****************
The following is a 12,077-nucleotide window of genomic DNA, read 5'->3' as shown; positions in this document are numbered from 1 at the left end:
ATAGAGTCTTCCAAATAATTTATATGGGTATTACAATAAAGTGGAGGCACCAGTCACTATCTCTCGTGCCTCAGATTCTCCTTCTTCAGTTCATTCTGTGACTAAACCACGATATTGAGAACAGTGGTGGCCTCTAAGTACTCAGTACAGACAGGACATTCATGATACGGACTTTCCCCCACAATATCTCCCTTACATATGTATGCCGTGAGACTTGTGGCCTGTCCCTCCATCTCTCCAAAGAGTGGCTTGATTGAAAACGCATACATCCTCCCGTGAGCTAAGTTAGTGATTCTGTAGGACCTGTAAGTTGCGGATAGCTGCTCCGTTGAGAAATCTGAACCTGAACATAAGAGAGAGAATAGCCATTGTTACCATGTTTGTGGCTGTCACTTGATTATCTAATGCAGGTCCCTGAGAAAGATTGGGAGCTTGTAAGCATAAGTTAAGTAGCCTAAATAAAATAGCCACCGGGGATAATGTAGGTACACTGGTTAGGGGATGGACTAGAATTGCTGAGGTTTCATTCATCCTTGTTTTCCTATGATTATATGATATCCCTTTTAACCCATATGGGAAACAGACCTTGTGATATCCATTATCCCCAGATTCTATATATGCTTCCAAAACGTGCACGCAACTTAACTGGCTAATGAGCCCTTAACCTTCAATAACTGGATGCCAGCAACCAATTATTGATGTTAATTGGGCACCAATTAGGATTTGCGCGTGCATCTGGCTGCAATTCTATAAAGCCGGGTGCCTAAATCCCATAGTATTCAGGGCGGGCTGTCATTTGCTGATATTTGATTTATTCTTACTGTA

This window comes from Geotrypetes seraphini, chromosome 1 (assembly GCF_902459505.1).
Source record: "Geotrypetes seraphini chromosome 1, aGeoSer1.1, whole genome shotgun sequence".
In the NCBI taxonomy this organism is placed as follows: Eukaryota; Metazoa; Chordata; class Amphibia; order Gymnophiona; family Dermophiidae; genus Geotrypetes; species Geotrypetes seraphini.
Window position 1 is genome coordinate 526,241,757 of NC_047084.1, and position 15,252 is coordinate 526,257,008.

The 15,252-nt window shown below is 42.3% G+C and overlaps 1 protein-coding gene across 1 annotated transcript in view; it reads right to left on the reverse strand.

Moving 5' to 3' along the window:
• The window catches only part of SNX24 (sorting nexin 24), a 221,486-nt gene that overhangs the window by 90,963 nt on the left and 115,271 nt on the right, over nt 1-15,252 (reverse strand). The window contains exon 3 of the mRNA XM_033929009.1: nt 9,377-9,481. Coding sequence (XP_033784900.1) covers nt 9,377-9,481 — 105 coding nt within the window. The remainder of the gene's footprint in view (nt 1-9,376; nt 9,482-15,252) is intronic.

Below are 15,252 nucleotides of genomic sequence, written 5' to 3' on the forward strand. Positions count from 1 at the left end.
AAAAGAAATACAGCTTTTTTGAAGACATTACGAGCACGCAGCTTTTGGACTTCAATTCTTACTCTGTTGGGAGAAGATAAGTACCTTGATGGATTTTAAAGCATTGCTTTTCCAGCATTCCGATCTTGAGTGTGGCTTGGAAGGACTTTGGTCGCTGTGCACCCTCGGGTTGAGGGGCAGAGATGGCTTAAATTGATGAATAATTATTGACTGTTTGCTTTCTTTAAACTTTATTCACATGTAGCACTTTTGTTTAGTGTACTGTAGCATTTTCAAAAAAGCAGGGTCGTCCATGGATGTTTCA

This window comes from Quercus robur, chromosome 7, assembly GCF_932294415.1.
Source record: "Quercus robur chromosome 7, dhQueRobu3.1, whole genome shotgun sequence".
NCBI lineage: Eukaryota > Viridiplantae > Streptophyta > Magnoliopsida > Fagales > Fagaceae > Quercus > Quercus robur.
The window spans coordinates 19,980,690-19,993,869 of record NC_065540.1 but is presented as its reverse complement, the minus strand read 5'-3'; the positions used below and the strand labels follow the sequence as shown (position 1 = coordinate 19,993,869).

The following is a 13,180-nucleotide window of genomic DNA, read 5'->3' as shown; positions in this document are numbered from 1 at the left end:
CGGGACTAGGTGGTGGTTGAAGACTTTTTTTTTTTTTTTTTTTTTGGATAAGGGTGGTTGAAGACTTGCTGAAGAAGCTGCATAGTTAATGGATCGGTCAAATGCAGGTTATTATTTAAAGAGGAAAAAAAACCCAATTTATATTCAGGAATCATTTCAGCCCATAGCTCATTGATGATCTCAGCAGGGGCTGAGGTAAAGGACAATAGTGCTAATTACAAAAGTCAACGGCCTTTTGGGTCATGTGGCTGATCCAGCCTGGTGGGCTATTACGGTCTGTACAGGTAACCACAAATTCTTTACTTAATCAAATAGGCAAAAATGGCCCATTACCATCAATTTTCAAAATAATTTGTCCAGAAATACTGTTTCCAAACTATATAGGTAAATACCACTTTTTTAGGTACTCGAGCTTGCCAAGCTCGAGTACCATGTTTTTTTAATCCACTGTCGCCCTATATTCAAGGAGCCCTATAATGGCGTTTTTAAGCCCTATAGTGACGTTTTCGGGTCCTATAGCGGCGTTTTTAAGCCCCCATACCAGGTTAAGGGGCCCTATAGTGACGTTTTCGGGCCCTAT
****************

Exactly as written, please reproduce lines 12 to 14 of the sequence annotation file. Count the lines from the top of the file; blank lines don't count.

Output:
This window comes from Quercus robur, chromosome 7, assembly GCF_932294415.1.
Source record: "Quercus robur chromosome 7, dhQueRobu3.1, whole genome shotgun sequence".
NCBI lineage: Eukaryota > Viridiplantae > Streptophyta > Magnoliopsida > Fagales > Fagaceae > Quercus > Quercus robur.